Written by Archer for his former band Stampede, “Crazy” comes on hard, punchy and heavy, hard rocking in a faster pace. If the slight Lynott influences here are new arrangements or written this way from go, I’m clueless of but it’s the least Lizzy-like track so far. I’m sure this is/will be a real live-killer with its in-your-face raunchiness and big melodies. Good one. I have always loved “Dedication” – and it do sound like a Thin Lizzy track, both the original and this version. This upbeat, groovy rocker sounds almost exactly like the original but with Dyer’s voice instead of Lynott’s. “Long Road” is a new track without any Lynott-connections. It’s a stripped and laid-back ballad based on acoustic guitars where 70’s Classic Rock meets 80’s power balladry – and there’s even a slight touch of modern, more radio-friendly Hard Rock thrown in. With a great main-melody, a beautiful arrangement and a catchy yet not sugary – despite the synth strings on top – chorus, the tune is a clear winner here.
“Sisters Of Mercy” was on the old Grand Slam demo so it’s nice to get to hear it properly on here. It’s a saddening and melancholic blues-laden rocker that alternates between slow and mid-tempo – and Lynott’s very personal vocal-melodies is very recognizable. The song gets heavier and more punchy the further the song goes and the Celtic “Emerald” borrowed breakdown is present on this version as well. The guys makes an amazing version of the song but it also makes me sad when I hear it, when I think about what could have been. Also from the old days, the bluesy Classic Rock groover “Crime Rate” gets a new life here, complete with a piano and a soothing organ. This too screams of Lynott melody-wise and holds a main melody that’s really catchy without being hit-laden. A fantastic tune! They close the album with “Grand Slam”, an instrumental rocker Classic Rock style with staccato riffing on a blues-based, groovy rhythm. It’s in-your-face, punchy and quite rough and I like the song although I would have preferred it with vocals.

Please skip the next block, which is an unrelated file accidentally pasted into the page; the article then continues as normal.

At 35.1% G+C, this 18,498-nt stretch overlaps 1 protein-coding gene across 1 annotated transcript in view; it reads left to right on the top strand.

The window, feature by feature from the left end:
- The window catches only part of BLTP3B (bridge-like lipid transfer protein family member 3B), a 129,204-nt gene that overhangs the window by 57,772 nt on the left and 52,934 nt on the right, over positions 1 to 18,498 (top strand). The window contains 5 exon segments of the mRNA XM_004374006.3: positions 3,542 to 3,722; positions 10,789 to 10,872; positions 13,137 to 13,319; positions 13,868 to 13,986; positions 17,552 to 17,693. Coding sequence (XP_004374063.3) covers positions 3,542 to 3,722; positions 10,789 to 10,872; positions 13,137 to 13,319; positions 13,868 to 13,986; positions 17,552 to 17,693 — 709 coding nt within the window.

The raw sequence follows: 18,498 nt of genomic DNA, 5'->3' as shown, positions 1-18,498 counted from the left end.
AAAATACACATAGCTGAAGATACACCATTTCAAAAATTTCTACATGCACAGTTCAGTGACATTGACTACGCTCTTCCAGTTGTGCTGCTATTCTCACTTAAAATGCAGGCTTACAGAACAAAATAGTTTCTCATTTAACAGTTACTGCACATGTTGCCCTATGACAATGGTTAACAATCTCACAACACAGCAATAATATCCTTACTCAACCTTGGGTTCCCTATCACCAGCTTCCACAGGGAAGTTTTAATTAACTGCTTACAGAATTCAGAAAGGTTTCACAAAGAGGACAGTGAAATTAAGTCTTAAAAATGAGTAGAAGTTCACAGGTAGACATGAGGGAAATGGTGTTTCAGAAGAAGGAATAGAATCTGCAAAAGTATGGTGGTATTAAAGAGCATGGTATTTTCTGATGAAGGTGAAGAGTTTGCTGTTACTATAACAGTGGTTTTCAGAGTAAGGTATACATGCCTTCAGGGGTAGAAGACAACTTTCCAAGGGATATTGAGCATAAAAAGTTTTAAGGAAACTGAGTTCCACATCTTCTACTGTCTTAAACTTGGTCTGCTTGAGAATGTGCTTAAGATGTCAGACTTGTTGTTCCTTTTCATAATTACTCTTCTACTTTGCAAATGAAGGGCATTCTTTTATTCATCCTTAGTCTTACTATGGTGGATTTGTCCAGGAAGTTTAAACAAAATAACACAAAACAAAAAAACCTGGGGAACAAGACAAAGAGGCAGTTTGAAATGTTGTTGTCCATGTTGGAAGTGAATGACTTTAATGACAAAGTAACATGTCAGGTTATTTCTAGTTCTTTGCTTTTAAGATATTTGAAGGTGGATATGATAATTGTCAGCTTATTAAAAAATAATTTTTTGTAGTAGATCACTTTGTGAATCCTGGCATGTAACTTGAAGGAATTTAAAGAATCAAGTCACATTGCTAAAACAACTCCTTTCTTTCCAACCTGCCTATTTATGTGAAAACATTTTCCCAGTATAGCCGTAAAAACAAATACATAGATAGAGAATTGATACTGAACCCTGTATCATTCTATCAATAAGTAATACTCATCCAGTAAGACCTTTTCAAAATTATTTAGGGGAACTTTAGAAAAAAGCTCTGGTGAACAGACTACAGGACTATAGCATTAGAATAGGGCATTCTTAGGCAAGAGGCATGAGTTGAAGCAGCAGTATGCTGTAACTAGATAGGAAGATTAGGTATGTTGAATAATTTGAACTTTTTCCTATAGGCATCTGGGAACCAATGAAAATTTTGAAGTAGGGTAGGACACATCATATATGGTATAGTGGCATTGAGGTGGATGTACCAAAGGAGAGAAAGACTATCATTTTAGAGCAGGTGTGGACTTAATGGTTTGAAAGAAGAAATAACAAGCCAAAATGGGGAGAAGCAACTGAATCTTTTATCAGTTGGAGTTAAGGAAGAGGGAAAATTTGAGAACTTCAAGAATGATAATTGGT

When I first heard about this album, I thought it was nothing more than just a cheap shot at cashing in on old Philip Lynott songs but a quick research made me change my mind. Firstly, the tunes were co-written by Archer – some of them were even brought in by him and finalized by Lynott – which means that Archer owns the same right to use the songs as Lynott did when he was planning on going solo instead. Secondly, the songs – both the new ones and the old – sounds great here, recorded and performed with heart, soul and the greatest respect for what they did together back then – especially singer Dyer works around Lynott’s melodies gracefully and with conviction. According to Archer, this isn’t a one-off, Grand Slam will continue as a band and I for one will follow these guys closely in the future. It’s gonna be interesting to see how they will develop their sound. But until then, this album is highly recommended – especially if you’re a Thin Lizzy fan.